As Supervisor, I have consistently stood with tenants. I have fought against the Ellis Act evictions of tenants, including several highly publicized cases in the northeast part of the city. I passed legislation to make it more difficult to evict tenants in order to build new garages, a disturbing trend in my district. I have worked to create more affordable housing in San Francisco through legislation that incentivized the construction of senior housing, created permanently affordable rental housing for homeless veterans, and facilitated the creation of housing cooperatives.

The latest Parkmerced plan will protect the tenants who currently live there, which is why many Parkmerced tenants support the project. As with the Trinity project championed by former Supervisor Chris Daly and approved unanimously by the Board in 2007, the Parkmerced tenants will be able to move directly from their existing units to replacement rent controlled units. No tenants will leave their homes until a rent-controlled replacement unit is built and offered to them. Based on a detailed legal analysis from the City Attorney, I am confident that the Development Agreement that the city negotiated to protect rent control is far stronger than the one for the Trinity project.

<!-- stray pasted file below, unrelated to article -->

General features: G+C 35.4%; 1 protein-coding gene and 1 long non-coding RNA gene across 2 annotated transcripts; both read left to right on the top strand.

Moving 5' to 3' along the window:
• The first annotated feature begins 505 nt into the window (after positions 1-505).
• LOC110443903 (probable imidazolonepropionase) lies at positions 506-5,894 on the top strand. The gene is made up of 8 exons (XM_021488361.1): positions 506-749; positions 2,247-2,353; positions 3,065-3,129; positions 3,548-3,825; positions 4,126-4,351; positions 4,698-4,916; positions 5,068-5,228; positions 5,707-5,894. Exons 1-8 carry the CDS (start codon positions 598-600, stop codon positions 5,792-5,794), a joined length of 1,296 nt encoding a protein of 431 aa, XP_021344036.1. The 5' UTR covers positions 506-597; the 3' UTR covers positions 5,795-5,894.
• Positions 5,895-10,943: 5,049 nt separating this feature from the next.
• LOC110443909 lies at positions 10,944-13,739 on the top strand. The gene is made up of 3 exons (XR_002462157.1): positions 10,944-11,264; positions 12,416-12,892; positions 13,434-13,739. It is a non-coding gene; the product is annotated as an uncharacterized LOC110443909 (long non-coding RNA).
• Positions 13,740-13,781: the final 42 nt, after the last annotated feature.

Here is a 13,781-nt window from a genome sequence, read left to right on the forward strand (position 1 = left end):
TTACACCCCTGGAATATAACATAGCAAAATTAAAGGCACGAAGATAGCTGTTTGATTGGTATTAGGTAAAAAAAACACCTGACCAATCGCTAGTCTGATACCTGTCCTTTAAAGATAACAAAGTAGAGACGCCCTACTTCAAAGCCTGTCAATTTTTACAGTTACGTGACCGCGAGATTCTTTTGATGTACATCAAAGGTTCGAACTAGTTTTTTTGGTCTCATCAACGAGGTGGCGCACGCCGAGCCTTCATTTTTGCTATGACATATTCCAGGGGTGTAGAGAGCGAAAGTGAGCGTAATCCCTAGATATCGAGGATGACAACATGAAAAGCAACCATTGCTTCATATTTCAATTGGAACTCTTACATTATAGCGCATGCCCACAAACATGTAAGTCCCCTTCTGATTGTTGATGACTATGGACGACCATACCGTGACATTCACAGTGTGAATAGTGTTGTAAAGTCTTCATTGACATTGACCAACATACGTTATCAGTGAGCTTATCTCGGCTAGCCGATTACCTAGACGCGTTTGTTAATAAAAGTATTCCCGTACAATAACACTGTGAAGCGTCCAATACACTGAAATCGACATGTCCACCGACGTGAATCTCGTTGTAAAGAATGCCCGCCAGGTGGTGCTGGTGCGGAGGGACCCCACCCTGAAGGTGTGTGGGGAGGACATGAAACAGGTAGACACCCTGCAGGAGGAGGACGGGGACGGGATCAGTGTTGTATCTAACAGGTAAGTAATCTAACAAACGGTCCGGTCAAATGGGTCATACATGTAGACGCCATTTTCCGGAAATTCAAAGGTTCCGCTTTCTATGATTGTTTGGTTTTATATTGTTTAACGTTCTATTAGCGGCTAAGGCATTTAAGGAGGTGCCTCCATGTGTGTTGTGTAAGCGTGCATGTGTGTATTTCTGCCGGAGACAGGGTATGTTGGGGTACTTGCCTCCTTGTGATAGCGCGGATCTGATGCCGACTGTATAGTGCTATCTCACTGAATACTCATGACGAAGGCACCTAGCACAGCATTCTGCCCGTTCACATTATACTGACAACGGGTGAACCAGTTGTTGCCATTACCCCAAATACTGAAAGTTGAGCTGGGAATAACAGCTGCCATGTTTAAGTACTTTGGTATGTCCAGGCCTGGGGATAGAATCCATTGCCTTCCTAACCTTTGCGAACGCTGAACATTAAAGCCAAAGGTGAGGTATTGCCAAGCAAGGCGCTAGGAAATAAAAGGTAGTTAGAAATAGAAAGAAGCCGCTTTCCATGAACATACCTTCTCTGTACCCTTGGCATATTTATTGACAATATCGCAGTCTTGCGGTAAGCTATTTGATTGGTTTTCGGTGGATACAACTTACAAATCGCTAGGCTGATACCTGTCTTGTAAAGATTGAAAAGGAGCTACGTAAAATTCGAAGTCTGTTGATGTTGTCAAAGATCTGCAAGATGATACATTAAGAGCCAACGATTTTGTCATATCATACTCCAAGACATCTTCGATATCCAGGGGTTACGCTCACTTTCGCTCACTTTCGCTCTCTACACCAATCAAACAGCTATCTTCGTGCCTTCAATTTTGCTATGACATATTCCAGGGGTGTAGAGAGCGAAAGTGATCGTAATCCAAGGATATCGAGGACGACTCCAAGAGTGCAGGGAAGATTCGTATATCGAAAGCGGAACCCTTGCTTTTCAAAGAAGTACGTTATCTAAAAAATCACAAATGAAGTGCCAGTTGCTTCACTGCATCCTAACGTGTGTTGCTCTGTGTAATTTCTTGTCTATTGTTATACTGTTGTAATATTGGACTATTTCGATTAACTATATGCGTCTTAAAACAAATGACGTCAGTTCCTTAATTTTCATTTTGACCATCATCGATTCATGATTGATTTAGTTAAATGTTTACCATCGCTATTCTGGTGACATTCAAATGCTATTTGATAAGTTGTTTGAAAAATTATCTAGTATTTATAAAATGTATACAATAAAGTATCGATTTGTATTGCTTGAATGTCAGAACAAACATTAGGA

The changes that I proposed to the Development Agreement and approved by the Board provide increased support and protections for tenants. Tenants will now receive a lifetime lease when they move into their new rent controlled unit. We also made the phasing of the project better for tenants by reserving several blocks of town homes where many longtime tenants can live until the very last phase of construction, which is decades away. Tenants will also be further compensated for any moving costs or losses due to the construction.